A Most Creative Collision: Playwright Pearl Cleage riffs on her encounter with 21 teens during the Alliance Theatre’s ‘Collision Project’
For the past 10 years, the Alliance Theater in Atlanta, Georgia has chosen 20–24 teens to participate in a summer high school playwriting program envisioned by Artistic Director Susan V. Booth and entitled 'The Collision Project."
The young people extract what is interesting and meaningful within the classic text and create their own play in response to the original work.
The source text may be a play, a novel, a poem, a speech or any other written word that is considered “classic”.
Rosemary Newcott, the Sally G.Tomlinson Artistic Director of Theatre for Youth and Families and production manager, Rodney Lamar Williams have guided them through the process. Each year a different playwright is in residence to assist in the formation of the script and to ask questions that offer insights specific to their view of the text. The result is a magical collision of ideas. 2011 Collision Project playwright Pearl Cleage writes most eloquently about her experience:
The most challenging thing about the Collision Project is trying to find a way to describe it that gives the interested outsider a glimpse of how unique and amazing and necessary and useful this project is on every level. It taps directly into the deep well of truth and curiosity and honesty and vulnerability and fierce determination to be heard that is found in young people around the world. Metro Atlanta teens are no different. I had no doubt the participants would be an interesting group of young people. That was not the problem. The problem was worrying. As a playwright with a fairly traditional way of developing scripts, I couldn’t get my mind around how I was going to write a script with input from 21 young people I’d never met, some of whom were writers, but most of whom were not. I couldn’t figure out how I could possibly get to know them well enough in two weeks to write anything for them that made sense. That was before I understood that I wasn’t going to be writing for them. I was going to be writing with them.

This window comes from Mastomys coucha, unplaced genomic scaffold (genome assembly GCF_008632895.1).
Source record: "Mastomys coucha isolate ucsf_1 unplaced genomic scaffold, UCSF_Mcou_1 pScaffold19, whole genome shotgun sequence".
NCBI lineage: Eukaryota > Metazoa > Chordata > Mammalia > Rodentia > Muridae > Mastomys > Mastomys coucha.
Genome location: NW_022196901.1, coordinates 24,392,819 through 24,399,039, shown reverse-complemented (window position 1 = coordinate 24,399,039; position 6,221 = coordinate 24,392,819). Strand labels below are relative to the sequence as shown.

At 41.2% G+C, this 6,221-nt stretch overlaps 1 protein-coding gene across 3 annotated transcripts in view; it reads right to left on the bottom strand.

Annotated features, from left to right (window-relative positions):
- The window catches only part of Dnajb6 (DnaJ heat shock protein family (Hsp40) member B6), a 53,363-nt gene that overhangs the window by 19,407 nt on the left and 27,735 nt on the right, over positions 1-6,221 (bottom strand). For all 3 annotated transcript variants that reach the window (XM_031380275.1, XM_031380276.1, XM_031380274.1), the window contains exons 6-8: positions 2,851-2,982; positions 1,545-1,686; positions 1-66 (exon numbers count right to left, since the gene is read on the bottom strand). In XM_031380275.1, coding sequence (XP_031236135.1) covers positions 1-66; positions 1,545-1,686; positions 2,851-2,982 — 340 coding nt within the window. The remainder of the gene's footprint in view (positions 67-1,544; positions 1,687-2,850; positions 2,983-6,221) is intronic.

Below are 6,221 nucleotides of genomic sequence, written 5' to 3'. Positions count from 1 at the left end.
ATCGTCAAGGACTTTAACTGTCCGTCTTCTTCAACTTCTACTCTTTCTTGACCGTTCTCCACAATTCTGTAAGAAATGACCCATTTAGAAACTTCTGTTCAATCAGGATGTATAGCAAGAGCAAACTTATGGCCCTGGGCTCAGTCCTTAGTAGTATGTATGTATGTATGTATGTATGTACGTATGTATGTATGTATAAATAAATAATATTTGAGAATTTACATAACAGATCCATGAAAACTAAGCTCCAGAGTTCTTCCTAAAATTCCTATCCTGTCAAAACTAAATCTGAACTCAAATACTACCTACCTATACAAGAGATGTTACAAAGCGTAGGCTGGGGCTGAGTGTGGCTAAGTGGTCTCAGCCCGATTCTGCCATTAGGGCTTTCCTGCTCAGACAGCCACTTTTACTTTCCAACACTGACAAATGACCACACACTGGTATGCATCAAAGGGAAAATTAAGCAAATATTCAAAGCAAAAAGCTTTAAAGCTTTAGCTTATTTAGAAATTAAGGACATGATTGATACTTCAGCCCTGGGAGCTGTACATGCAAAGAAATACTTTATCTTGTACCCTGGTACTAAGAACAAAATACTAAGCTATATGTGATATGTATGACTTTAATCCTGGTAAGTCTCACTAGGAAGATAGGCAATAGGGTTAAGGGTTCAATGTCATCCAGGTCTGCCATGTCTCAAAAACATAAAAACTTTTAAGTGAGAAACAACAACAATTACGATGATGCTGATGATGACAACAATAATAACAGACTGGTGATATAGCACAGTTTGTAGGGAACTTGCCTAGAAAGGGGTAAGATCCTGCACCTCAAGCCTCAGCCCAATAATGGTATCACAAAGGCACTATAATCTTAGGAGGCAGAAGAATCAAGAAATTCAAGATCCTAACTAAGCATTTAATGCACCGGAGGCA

I also second guessed our decision to use The Declaration of Independence as our text. While I was excited by ideas of citizenship and national change in these strange and amazing times, and in spite of the fact that my post-Obama embracing of my American-ness was the major question I was exploring in my own work, I wasn’t sure what impact the document itself would have on people for whom history seems to have less and less relevance to their real lives. In the mist of all that worrying, I kept trying to get someone to define the playwrights role for me, but everybody just kept telling me it was something magical and wonderful and different every time. “We use the gifts in the room,” Rosemary e-mailed, which was not comforting to me. What if the gifts in the room were not complimentary to my own? Did I get veto power or was that against the whole spirit of the project?
This worrying is important because it is my firm belief that most writers are worriers. Especially playwrights. It is the natural outcome of spending long hours arguing all sides of every question in your own head in order to give each of the characters you’re creating a fair shake at winning the discussion, proving the premise and earning the love of audiences everywhere. The love of the audiences is important since there are usually actors involved and how old were these kids anyway?